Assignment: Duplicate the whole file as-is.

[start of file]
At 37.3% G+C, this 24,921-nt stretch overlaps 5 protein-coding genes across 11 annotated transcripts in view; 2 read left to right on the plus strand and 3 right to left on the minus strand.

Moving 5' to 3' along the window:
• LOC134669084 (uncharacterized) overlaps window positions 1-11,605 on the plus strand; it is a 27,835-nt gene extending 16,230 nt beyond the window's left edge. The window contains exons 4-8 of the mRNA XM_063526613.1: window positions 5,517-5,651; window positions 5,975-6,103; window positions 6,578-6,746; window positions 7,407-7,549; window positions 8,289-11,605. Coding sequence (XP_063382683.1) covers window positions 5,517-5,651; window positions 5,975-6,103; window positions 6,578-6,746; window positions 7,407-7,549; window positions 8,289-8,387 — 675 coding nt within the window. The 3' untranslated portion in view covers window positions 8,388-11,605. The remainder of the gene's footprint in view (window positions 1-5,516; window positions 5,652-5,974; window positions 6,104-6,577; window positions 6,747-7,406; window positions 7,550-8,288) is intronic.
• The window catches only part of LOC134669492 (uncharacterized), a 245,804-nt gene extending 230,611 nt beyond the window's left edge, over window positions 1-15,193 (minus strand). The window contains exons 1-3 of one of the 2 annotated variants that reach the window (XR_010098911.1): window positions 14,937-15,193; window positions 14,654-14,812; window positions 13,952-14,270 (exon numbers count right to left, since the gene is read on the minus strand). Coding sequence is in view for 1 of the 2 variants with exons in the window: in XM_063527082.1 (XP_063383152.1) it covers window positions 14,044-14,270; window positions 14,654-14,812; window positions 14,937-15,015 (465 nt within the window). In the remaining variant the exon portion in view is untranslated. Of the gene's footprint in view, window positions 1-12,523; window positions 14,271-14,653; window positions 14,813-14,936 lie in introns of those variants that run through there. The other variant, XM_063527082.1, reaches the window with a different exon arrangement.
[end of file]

At 37.3% G+C, this 24,921-nt stretch overlaps 5 protein-coding genes across 11 annotated transcripts in view; 2 read left to right on the plus strand and 3 right to left on the minus strand.

Moving 5' to 3' along the window:
• LOC134669084 (uncharacterized) overlaps window positions 1-11,605 on the plus strand; it is a 27,835-nt gene extending 16,230 nt beyond the window's left edge. The window contains exons 4-8 of the mRNA XM_063526613.1: window positions 5,517-5,651; window positions 5,975-6,103; window positions 6,578-6,746; window positions 7,407-7,549; window positions 8,289-11,605. Coding sequence (XP_063382683.1) covers window positions 5,517-5,651; window positions 5,975-6,103; window positions 6,578-6,746; window positions 7,407-7,549; window positions 8,289-8,387 — 675 coding nt within the window. The 3' untranslated portion in view covers window positions 8,388-11,605. The remainder of the gene's footprint in view (window positions 1-5,516; window positions 5,652-5,974; window positions 6,104-6,577; window positions 6,747-7,406; window positions 7,550-8,288) is intronic.
• The window catches only part of LOC134669492 (uncharacterized), a 245,804-nt gene extending 230,611 nt beyond the window's left edge, over window positions 1-15,193 (minus strand). The window contains exons 1-3 of one of the 2 annotated variants that reach the window (XR_010098911.1): window positions 14,937-15,193; window positions 14,654-14,812; window positions 13,952-14,270 (exon numbers count right to left, since the gene is read on the minus strand). Coding sequence is in view for 1 of the 2 variants with exons in the window: in XM_063527082.1 (XP_063383152.1) it covers window positions 14,044-14,270; window positions 14,654-14,812; window positions 14,937-15,015 (465 nt within the window). In the remaining variant the exon portion in view is untranslated. Of the gene's footprint in view, window positions 1-12,523; window positions 14,271-14,653; window positions 14,813-14,936 lie in introns of those variants that run through there. The other variant, XM_063527082.1, reaches the window with a different exon arrangement.